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LIFE HISTORY

Published by the Smithsonian Institution between the 1920s and the 1950s, the Bent life history series of monographs provide an often colorful description of the birds of North America. Arthur Cleveland Bent was the lead author for the series. The Bent series is a great resource and often includes quotes from early American Ornithologists, including Audubon, Townsend, Wilson, Sutton and many others.

Bent Life History for the Great-tailed Grackle - the common name and sub-species reflect the nomenclature in use at the time the description was written.

Great-tailed Grackle/Boat-Tailed Grackle
CASSIDIX MEXICANUS MEXICANUS (Gmelin)
Boat-tailed and Great-tailed Grackles were considered the same species at the time Bent was written.

Contributed by ALEXANDER F. SKUTCH

HABITS

[AUTHOR'S NOTE: In recent years, according to the A. 0. U. Check List (1957) the races of Cassidix mexicanus have been spreading slowly northward. Phillips (1950) reported a specimen of the typical race from Cameron County, Tex., and we can suppose that in time others will reach southern Texas.] In Costa Rica the boat-tailed grackle appears to be confined to the Pacific coast, where it forages among the mangrove swamps, and is quite unknown in the interior. But in northern Central America and southern Mexico it spreads over most of the country, and to the local inhabitants is one of the best-known of feathered creatures. Most other birds of the region are given only general or family names; CHORCHA must suffice for many kinds of orioles, and CARPINTERO does service for a great variety of woodpeckers. The familiar grackle not only bears a specific name, but male and female are honored with distinct titles. The big handsome, yellow-eyed males, clad in sleek black plumage glossed with violet and blue, are called CLARINEROS (trumpeters); the much smaller females, soberly attired in shades of brown, are known to everyone as SANATES. And well may the boattailed grackles have two names, for more than any other bird of northern Central America, they seek the neighborhood of man. The palm trees of the town plaza are their favorite nesting place; in the evening one sees them streaming in noisy flocks from the surrounding fields, where they forage during the day, to the village shade trees, where they roost. They abound in the coastal towns; and the stirring whistled screech of the clarinero at once recalls to my memory some palm-shaded Caribbean port; but they are scarcely less numerous in the interior, and in Guatemala frequent the towns of the central plateau, up to at least 7,000 feet above the level of the sea. They are equally at home in the most humid districts of the Atlantic littoral and amid the cacti and thorny scrub of the scorching, semidesert regions of the interior and of the Pacific plain. But they are never found amid the forest .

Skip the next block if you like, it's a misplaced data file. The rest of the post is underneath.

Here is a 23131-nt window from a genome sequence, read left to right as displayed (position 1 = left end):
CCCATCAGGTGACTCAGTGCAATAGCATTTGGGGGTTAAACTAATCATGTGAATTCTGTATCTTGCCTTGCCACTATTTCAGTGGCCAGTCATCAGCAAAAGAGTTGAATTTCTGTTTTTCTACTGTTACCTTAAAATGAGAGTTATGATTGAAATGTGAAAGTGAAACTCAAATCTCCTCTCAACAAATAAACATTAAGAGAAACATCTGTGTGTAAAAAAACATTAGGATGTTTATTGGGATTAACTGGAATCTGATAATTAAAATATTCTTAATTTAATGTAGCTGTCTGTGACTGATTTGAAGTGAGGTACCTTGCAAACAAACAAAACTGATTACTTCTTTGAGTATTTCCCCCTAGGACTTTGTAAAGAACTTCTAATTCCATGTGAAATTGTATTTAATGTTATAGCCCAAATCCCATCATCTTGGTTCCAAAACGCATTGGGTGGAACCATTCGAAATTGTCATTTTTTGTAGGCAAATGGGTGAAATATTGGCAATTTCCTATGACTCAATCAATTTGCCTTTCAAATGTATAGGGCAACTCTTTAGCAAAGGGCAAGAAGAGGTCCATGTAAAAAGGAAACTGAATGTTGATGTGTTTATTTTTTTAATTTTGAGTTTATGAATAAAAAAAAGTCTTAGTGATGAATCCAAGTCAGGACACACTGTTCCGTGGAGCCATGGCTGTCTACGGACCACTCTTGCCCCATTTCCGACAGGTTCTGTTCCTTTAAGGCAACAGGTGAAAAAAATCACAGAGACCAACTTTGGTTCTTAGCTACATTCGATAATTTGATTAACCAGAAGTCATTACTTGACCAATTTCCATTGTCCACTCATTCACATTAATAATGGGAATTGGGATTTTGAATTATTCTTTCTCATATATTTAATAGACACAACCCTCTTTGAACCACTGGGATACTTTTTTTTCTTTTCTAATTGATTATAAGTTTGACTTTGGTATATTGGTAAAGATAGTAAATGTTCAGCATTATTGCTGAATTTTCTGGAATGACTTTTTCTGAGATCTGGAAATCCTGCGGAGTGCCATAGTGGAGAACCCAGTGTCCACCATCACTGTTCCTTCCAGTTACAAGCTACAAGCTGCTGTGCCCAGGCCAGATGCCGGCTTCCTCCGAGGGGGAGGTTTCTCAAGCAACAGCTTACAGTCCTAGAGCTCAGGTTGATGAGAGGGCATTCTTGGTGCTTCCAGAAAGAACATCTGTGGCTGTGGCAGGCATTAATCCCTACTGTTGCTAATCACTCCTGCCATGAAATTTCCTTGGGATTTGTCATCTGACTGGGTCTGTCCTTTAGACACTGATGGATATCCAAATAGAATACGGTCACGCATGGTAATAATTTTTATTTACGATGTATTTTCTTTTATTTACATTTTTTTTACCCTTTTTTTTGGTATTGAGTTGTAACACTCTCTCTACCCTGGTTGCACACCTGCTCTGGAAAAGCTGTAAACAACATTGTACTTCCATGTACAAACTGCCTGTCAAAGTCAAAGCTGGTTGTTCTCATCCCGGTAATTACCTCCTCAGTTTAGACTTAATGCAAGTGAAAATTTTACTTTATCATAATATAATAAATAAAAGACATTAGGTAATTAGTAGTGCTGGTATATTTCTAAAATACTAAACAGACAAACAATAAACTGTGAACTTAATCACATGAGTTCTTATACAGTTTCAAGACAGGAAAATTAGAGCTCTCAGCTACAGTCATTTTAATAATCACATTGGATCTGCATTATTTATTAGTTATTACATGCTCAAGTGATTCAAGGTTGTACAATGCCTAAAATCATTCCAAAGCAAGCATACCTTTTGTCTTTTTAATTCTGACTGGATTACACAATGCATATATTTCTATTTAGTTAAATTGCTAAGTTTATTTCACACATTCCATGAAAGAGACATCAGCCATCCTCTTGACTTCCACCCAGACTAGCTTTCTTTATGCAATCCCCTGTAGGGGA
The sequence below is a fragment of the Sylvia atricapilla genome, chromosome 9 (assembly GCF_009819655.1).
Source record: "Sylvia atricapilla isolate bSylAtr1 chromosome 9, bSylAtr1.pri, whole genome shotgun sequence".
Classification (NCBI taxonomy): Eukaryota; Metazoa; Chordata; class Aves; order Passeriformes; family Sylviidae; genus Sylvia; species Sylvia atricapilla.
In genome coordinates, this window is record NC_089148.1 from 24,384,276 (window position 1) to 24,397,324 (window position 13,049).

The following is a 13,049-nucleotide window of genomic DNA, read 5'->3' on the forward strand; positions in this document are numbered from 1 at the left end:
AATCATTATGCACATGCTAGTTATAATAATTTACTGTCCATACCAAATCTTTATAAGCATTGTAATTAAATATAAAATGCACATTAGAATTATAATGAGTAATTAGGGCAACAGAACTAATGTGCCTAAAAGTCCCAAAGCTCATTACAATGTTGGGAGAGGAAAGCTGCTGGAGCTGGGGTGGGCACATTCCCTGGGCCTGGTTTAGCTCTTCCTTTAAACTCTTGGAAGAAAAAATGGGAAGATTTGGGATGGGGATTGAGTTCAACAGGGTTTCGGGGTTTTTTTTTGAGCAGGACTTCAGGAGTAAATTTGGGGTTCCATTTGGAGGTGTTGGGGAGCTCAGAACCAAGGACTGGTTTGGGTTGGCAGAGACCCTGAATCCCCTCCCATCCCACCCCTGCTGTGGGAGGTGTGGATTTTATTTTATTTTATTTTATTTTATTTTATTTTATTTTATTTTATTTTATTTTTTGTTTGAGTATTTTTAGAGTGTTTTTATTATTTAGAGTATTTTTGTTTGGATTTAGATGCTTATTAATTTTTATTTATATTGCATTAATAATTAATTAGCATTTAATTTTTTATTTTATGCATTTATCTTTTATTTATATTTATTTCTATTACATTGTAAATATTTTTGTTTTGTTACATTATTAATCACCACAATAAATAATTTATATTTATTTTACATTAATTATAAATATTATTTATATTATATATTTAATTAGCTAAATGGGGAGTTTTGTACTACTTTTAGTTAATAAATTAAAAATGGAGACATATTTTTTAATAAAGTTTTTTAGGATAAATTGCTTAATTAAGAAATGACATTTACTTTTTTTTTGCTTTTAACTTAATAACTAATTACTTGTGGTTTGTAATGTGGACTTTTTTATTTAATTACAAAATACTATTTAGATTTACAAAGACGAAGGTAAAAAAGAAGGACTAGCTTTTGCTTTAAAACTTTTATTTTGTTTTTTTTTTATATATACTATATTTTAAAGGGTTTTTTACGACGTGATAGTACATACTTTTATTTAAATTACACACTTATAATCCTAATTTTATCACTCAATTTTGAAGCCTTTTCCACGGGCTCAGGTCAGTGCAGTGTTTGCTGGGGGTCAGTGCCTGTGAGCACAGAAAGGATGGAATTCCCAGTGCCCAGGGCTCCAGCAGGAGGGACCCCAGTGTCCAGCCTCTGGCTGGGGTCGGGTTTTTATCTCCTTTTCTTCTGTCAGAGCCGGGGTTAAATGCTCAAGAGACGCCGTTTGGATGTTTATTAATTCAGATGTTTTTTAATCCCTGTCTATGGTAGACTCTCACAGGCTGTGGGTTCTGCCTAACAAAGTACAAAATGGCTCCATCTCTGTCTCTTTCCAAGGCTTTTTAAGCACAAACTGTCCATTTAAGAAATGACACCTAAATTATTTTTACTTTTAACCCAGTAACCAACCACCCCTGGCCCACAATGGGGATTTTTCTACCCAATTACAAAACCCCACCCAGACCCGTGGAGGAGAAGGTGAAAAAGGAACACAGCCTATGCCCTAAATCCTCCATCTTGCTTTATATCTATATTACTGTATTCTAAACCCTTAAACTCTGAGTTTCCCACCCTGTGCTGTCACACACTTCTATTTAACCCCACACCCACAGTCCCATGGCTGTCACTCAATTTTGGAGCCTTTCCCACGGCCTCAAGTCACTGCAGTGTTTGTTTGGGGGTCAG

But I have never remained longer than necessary in the towns, and only at Alsacia Plantation did I live on intimate terms with the grackles. The plantation house stood on the upturned end of a sharp spur jutting out from the mountains which form the boundary between Guatemala and Honduras into the level Valley of the Rio Morja, a tributary of the Motagua. Here on the hilltop, several hundred feet above the Valley floor, a numerous company of grackles established their headquarters in the tall coconut palms that shaded the house. From my arrival in February until the following July, I awoke every morning with their voices in my ears. In the earliest dawn the clarineros repeated over and over again, in a calm, subdued voice, a long-drawn note between a screech and a whistle, which sounded very pleasant and contented, and reminded me of one running up the entire scale on some stringed instrument with one deft stroke. How different from the shrill calls they uttered later in the day, at the height of their amorous passion! Then, as the morning grew lighter, with much commotion and clucking on the part of the females and excited calling by the males, they left their sleeping places among the coconut fronds and flew down to seek their breakfast. Many alighted on the Gonostegia, a melastomaceous shrub with small pink flowers that grew abundantly on the grassy hillside below the house, to eat the small, black, sweetish berries. Others settled in the cowpen and on the road, where they walked about seeking small, creeping things on the bare ground, or on the lawn to forage in the grass. One morning I watched four sanates perform an office of kindness to a gaunt old cow who stood alone in the pen. One bird alighted on her back and pecked at vermin among the hair. After a slight show of resistance, she allowed a second to settle beside her and share the feast. Two more sanates moved about on the bare ground at the beast's feet, and at intervals jumped up to pluck something from her flanks or belly. They clambered over her legs and tail, performing the same service, while the cow stood patiently still.